EXTRAS: In addition to a selection of deleted scenes, alternate takes and bloopers, there’s a featurette on the chemistry between director Jake Kasdan and his two leads, as well as a discussion with psychotherapist Dr. Jenn Berman about the film.


“The Purge: Anarchy”

WHAT: During the latest installment of the annual Purge, single mother Eva (Carmen Ejogo) and her daughter Cali (Zoe Soul) are attacked by a government hit squad, only to be saved by a mysterious stranger (Frank Grillo) seeking revenge on the man who killed his son. Along the way, they’re joined by a couple (Zach Gilford and Kiele Sanchez) that’s been stranded in the city and must work together to survive the night against psychotic gangs and twisted one-percenters.

WHY: The first “Purge” movie was an incredibly stupid horror-thriller dragged down by its comically far-fetched concept and idiotic characters, and although the inevitable sequel is slightly better, “The Purge: Anarchy” is plagued by many of those same issues. But unlike the home invasion plot of the original, James DeMonaco’s follow-up has shed itself almost entirely of all horror elements, aiming for something more along the lines of a retro John Carpenter movie. The film is definitely more action-oriented than its predecessor, less concerned with building suspense than watching its would-be victims fight off a never-ending onslaught of crazies (“The Warriors” and “Assault on Precinct 13” were obvious influences), but there are still so many questions about the sheer absurdity of the premise that it’s hard to invest in the story. And just like the original, “Anarchy” is packed with one-dimensional characters that make a series of bad decisions and deliver even worse dialogue. The exception to that rule is Frank Grillo’s nameless hero, the only person in the movie with anything resembling an arc. Amid all the stupidity, poor acting and unintentionally funny moments, Grillo adds a touch of humanity to an otherwise hateful film that at least makes it watchable, and that’s something not even Ethan Hawke or Lena Headey were able to do the first time around.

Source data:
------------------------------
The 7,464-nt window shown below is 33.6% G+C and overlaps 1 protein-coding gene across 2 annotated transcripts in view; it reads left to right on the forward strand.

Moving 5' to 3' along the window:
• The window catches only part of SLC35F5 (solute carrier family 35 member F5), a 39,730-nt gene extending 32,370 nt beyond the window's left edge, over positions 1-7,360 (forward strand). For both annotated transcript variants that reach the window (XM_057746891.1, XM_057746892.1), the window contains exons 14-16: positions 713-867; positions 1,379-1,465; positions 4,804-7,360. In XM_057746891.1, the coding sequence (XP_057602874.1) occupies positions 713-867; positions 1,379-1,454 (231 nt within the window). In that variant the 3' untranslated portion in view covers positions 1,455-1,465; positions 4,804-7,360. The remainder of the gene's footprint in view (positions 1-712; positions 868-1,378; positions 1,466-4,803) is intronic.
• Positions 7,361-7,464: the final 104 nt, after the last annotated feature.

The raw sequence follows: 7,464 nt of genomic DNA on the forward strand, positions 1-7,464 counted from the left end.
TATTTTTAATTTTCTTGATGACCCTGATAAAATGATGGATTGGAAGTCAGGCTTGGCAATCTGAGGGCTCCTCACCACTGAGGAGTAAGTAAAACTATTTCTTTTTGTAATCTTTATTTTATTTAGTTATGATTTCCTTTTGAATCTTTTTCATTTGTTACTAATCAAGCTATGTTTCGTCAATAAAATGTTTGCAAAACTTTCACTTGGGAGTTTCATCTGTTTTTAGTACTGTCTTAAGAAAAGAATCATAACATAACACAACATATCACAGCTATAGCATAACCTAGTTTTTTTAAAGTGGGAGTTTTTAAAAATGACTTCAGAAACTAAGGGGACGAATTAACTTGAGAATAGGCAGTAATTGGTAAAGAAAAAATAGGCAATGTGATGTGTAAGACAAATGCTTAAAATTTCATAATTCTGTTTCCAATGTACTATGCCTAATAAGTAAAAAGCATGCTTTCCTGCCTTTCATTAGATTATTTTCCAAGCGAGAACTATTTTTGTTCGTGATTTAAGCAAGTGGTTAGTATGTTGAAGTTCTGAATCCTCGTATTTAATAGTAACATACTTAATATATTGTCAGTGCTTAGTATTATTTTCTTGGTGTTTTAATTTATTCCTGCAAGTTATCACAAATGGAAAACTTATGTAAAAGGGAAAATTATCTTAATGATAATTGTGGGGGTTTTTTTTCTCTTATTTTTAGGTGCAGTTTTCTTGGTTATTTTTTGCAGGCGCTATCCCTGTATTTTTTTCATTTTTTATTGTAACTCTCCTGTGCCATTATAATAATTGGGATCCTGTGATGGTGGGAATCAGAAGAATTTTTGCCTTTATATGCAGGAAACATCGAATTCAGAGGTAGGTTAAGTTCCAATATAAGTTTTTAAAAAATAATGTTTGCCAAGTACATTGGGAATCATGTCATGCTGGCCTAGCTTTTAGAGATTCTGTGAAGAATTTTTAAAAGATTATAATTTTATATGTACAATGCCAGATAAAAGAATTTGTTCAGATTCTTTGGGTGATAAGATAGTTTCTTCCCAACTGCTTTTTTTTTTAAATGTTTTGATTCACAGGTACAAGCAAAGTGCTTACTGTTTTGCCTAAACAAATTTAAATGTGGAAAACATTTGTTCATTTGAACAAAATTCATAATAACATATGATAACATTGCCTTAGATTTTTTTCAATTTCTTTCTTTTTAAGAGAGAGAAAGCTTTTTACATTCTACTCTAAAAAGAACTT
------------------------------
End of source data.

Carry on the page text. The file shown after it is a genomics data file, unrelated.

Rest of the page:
EXTRAS: The Blu-ray release includes deleted scenes and a making-of featurette.


“Life After Beth”

WHAT: After his girlfriend Beth (Aubrey Plaza) is killed by a snakebite while hiking in the woods, Zach (Dane DeHaan) is shocked to discover that she may not be dead after all. Though they’re not sure how it happened, Beth’s parents (John C. Reilly and Molly Shannon) are just happy to have their daughter back, and they’re willing to let Zach continue to see her if he promises to keep Beth’s resurrection a secret. But as Zach attempts to rekindle their relationship, he can’t shake the feeling that something just isn’t right with her.

WHY:Life After Beth” is a terrible movie, a dead-on-arrival zombie comedy that’s just as much in need of some brains as its title character. This is basically a one-joke premise that’s been stretched (and stretched and stretched) to feature length, and even at a snappy 91 minutes, the seams start to show by the midway mark. Though its premise is ripe for comedy, the film is so aimless and poorly executed that it never really finds its voice, let alone one that’s even remotely funny. Kudos to Aubrey Plaza for completely throwing herself into the role, because it’s her committed performance (balancing the sweet and sour sides of Beth’s combating personalities) that prevents the movie from being any worse. Between the embarrassing attempts at dark humor and the ludicrous development of a full-on zombie apocalypse in the final act, “Life After Beth” is so bad that it’s hard to believe it was made by the same guy who co-wrote David O. Russell’s underrated existential comedy, “I Heart Huckabees.” That film is way more out there than this one, but at least it has clear direction and jokes that work, instead of just wandering around like a mindless zombie hoping to skate by on its clever title.

EXTRAS: There’s an audio commentary by writer/director Jeff Baena and actors Aubrey Plaza, Dane DeHaan and Matthew Gray Gubler, a look back at the film with the cast and nearly 20 minutes of deleted scenes.